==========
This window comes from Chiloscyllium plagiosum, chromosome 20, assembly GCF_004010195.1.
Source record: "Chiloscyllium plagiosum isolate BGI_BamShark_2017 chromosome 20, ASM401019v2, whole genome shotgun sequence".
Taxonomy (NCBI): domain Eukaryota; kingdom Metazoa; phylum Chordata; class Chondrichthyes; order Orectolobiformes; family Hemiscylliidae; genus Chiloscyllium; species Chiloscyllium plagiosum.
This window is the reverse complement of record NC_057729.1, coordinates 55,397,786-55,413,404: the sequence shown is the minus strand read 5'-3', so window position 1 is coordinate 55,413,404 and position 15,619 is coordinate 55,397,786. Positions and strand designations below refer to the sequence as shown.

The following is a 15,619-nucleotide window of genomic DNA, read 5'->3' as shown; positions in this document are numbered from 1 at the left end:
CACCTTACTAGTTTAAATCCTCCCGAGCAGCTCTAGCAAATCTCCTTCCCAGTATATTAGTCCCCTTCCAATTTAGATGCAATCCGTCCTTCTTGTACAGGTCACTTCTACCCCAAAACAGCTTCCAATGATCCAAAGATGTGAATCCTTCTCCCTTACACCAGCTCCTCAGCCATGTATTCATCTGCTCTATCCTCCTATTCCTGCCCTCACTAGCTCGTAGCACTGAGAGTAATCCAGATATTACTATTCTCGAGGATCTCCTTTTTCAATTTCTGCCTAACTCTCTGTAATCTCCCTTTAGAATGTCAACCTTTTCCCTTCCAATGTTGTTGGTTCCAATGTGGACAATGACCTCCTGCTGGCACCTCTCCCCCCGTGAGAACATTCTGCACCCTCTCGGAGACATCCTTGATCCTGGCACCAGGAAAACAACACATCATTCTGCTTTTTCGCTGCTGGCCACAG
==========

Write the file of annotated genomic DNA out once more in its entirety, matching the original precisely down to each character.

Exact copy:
This window comes from Chiloscyllium plagiosum, chromosome 20, assembly GCF_004010195.1.
Source record: "Chiloscyllium plagiosum isolate BGI_BamShark_2017 chromosome 20, ASM401019v2, whole genome shotgun sequence".
Taxonomy (NCBI): domain Eukaryota; kingdom Metazoa; phylum Chordata; class Chondrichthyes; order Orectolobiformes; family Hemiscylliidae; genus Chiloscyllium; species Chiloscyllium plagiosum.
This window is the reverse complement of record NC_057729.1, coordinates 55,397,786-55,413,404: the sequence shown is the minus strand read 5'-3', so window position 1 is coordinate 55,413,404 and position 15,619 is coordinate 55,397,786. Positions and strand designations below refer to the sequence as shown.

The following is a 15,619-nucleotide window of genomic DNA, read 5'->3' as shown; positions in this document are numbered from 1 at the left end:
CACCTTACTAGTTTAAATCCTCCCGAGCAGCTCTAGCAAATCTCCTTCCCAGTATATTAGTCCCCTTCCAATTTAGATGCAATCCGTCCTTCTTGTACAGGTCACTTCTACCCCAAAACAGCTTCCAATGATCCAAAGATGTGAATCCTTCTCCCTTACACCAGCTCCTCAGCCATGTATTCATCTGCTCTATCCTCCTATTCCTGCCCTCACTAGCTCGTAGCACTGAGAGTAATCCAGATATTACTATTCTCGAGGATCTCCTTTTTCAATTTCTGCCTAACTCTCTGTAATCTCCCTTTAGAATGTCAACCTTTTCCCTTCCAATGTTGTTGGTTCCAATGTGGACAATGACCTCCTGCTGGCACCTCTCCCCCCGTGAGAACATTCTGCACCCTCTCGGAGACATCCTTGATCCTGGCACCAGGAAAACAACACATCATTCTGCTTTTTCGCTGCTGGCCACAG